Some Fox News hosts were skeptical about whether the president has the authority to take unilateral executive action, however. On the November 7 edition of Outnumbered, co-host Andrea Tantaros complained that Obama "doesn't care about the constitution" and that he would "get away with" executive action on immigration because "some pointy-nosed Harvard lawyers [will argue] whether or not this is constitutional."
Tantaros' complaints echoed her Fox colleague Sean Hannity, who on the November 6 edition of his show criticized the president's pledge to take executive action on immigration. In an interview with Sen. Mike Lee (R-UT), Hannity argued that the president "may not have the authority do this" and that "immigration law does not allow for the amnesty that the president wants to grant." Lee agreed with Hannity's assessment, and suggested that the proposed order would "lead us from behind into a constitutional crisis":
Fox News hosts Jon Scott and Heather Nauert suggested that California voters did not know what they were doing when they passed a ballot measure that will reduce criminal penalties and address unconstitutional overcrowding in the state's prisons.
On November 4, Californians voted to pass Proposition 47, known as the Safe Neighborhoods and Schools Act. As the Huffington Post reported, the measure would downgrade "nonviolent felonies like shoplifting and drug possession" to misdemeanors, an act that would lead to about "40,000 fewer felony convictions" and save the state "hundreds of millions of dollars on prisons" annually.
On the November 6 edition of Happening Now, hosts Heather Nauert and Jon Scott hosted a panel that included the author of Proposition 47 to discuss what the legislation would mean for California. Nauert suggested that those who voted for measure may not have known what they were doing. Asking "if the people who voted for that proposition knew what it was really all about," Nauert called its title "misleading" while Scott mused that "you do have to wonder" about it since "everybody wants safe schools and neighborhoods... but do they know what they were really voting for?":
But Fox's assessment of voters' inability to grasp what they were voting for ignores the wide-margin by which the measure passed. Capturing 58 percent of the vote, Proposition 47 proved widely popular with Californians at the ballot box.
Moreover, the new law will bring the California justice system in compliance with its constitutional obligations. In 2011, the Supreme Court ordered California officials to reduce its prison population, which had grown to unconstitutionally high levels after the state enacted a "three-strikes law" in 1994 that forces judges to sentence repeat offenders to prison for life. Writing for the majority, conservative Justice Anthony Kennedy determined that California's prison system resulted in "needless suffering and death" as a result of "serious constitutional violations." Kennedy continued:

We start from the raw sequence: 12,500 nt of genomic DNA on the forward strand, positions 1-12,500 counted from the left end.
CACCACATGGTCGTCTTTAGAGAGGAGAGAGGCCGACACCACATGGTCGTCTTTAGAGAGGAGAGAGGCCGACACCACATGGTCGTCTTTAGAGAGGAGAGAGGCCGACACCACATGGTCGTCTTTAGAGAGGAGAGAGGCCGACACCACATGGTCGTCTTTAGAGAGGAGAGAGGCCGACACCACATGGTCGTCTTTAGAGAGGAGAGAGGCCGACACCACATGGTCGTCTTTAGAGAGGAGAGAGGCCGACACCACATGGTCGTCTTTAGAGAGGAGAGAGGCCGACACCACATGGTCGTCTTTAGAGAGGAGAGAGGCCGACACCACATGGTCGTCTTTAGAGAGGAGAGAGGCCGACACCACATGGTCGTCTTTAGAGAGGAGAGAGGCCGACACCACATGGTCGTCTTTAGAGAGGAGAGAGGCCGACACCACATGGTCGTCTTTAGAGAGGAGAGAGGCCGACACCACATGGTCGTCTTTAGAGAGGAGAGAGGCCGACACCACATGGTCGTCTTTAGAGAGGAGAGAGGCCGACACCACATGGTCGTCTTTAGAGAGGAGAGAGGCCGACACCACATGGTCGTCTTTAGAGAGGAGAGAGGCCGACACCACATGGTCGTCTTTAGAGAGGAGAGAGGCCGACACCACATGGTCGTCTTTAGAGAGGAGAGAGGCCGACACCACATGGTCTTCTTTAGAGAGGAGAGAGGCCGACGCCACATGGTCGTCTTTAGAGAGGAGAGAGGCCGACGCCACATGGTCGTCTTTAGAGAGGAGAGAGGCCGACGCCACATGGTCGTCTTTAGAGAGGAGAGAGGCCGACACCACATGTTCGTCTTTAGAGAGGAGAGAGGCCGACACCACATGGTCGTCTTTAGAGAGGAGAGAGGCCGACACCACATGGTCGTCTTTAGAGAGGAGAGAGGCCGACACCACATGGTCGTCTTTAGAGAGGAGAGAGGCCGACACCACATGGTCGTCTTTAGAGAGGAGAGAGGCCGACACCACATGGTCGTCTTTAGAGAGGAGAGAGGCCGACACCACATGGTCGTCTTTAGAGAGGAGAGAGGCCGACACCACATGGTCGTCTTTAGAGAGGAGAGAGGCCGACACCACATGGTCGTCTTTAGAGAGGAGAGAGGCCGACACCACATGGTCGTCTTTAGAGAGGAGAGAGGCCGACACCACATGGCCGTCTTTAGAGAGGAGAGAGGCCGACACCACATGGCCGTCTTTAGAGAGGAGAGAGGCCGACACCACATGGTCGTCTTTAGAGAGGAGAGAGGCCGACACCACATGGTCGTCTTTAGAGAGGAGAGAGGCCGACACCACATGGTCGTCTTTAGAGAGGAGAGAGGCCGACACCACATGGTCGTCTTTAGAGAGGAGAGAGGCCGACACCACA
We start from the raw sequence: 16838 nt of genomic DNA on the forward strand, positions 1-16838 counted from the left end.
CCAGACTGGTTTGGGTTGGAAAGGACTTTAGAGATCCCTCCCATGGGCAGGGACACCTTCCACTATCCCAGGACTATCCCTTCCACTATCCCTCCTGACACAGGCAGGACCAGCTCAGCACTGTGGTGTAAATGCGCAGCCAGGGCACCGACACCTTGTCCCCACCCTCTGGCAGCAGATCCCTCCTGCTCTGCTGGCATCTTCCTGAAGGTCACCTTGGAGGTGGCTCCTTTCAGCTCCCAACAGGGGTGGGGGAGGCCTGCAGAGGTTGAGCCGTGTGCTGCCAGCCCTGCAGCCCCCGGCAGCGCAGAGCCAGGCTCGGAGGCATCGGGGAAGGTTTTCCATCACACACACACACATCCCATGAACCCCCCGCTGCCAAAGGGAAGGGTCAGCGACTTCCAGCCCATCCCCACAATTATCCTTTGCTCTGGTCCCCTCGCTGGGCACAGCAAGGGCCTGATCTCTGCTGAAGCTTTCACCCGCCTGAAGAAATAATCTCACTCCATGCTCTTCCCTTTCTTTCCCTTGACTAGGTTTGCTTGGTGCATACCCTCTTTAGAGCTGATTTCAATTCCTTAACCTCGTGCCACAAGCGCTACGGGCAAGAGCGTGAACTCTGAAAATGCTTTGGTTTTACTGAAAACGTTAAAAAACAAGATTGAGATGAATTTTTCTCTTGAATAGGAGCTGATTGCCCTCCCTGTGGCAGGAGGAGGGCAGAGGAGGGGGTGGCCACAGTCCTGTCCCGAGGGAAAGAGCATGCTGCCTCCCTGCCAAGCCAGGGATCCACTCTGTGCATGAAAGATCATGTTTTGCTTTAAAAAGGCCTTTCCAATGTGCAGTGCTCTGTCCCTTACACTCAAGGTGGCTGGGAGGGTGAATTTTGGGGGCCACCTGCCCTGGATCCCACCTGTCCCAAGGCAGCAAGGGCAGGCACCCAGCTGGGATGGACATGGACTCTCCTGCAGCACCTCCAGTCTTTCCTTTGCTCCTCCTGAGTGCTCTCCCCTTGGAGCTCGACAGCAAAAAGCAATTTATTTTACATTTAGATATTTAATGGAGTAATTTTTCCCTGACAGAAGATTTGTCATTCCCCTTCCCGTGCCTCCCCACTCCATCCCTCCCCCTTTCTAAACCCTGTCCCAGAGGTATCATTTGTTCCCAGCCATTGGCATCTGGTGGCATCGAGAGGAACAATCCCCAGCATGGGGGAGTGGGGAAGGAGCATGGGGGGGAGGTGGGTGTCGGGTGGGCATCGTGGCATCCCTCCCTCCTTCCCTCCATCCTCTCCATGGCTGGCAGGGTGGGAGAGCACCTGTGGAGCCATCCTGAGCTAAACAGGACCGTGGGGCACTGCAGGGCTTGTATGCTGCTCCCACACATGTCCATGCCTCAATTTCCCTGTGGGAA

Overcrowding has overtaken the limited resources of prison staff; imposed demands well beyond the capacity of medical and mental health facilities; and created unsanitary and unsafe conditions that make progress in the provision of care difficult or impossible to achieve. The overcrowding is the "primary cause of the violation of a Federal right," specifically the severe and unlawful mistreatment of prisoners through grossly inadequate provision of medical and mental health care.
California lawmakers were still struggling to address "severe overcrowding" in the state's prison system earlier this year, but Proposition 47 is one step towards getting the state in line with the Supreme Court's order while still ensuring that violent offenders remain in prison.
Nauert and Scott's comments are just the latest Fox attack on voters. The network has previously suggested that young women shouldn't vote, that young people should stay away from polls "if they don't know the issues," and that Americans should have to pass citizenship tests before gaining the right to vote.
A consumer class-action lawsuit about allegedly defective washing machines is proceeding in favor of the company, a result being called a "vindication of consumer class actions," even though The Wall Street Journal held up the lawsuit as an example of why class actions are inherently unfair to corporations accused of wrongdoing.